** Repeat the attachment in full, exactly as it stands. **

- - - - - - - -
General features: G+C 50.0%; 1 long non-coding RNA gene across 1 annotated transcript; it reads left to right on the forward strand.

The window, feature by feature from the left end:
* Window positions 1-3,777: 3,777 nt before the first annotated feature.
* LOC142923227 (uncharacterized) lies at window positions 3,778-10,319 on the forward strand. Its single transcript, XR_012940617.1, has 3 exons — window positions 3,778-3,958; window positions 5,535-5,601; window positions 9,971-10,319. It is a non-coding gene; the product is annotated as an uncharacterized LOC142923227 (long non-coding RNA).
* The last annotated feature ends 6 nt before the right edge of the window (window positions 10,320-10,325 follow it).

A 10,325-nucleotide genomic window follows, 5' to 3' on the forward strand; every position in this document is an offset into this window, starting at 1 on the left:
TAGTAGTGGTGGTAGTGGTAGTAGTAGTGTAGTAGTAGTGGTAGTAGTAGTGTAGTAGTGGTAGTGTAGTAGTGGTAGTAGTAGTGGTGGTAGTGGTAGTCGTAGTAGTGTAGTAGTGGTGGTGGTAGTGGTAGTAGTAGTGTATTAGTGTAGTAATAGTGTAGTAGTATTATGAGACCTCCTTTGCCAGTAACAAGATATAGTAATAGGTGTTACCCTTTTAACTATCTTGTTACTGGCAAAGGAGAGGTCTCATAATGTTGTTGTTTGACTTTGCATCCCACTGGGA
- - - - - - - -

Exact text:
General features: G+C 50.0%; 1 long non-coding RNA gene across 1 annotated transcript; it reads left to right on the forward strand.

The window, feature by feature from the left end:
* Window positions 1-3,777: 3,777 nt before the first annotated feature.
* LOC142923227 (uncharacterized) lies at window positions 3,778-10,319 on the forward strand. Its single transcript, XR_012940617.1, has 3 exons — window positions 3,778-3,958; window positions 5,535-5,601; window positions 9,971-10,319. It is a non-coding gene; the product is annotated as an uncharacterized LOC142923227 (long non-coding RNA).
* The last annotated feature ends 6 nt before the right edge of the window (window positions 10,320-10,325 follow it).

A 10,325-nucleotide genomic window follows, 5' to 3' on the forward strand; every position in this document is an offset into this window, starting at 1 on the left:
TAGTAGTGGTGGTAGTGGTAGTAGTAGTGTAGTAGTAGTGGTAGTAGTAGTGTAGTAGTGGTAGTGTAGTAGTGGTAGTAGTAGTGGTGGTAGTGGTAGTCGTAGTAGTGTAGTAGTGGTGGTGGTAGTGGTAGTAGTAGTGTATTAGTGTAGTAATAGTGTAGTAGTATTATGAGACCTCCTTTGCCAGTAACAAGATATAGTAATAGGTGTTACCCTTTTAACTATCTTGTTACTGGCAAAGGAGAGGTCTCATAATGTTGTTGTTTGACTTTGCATCCCACTGGGA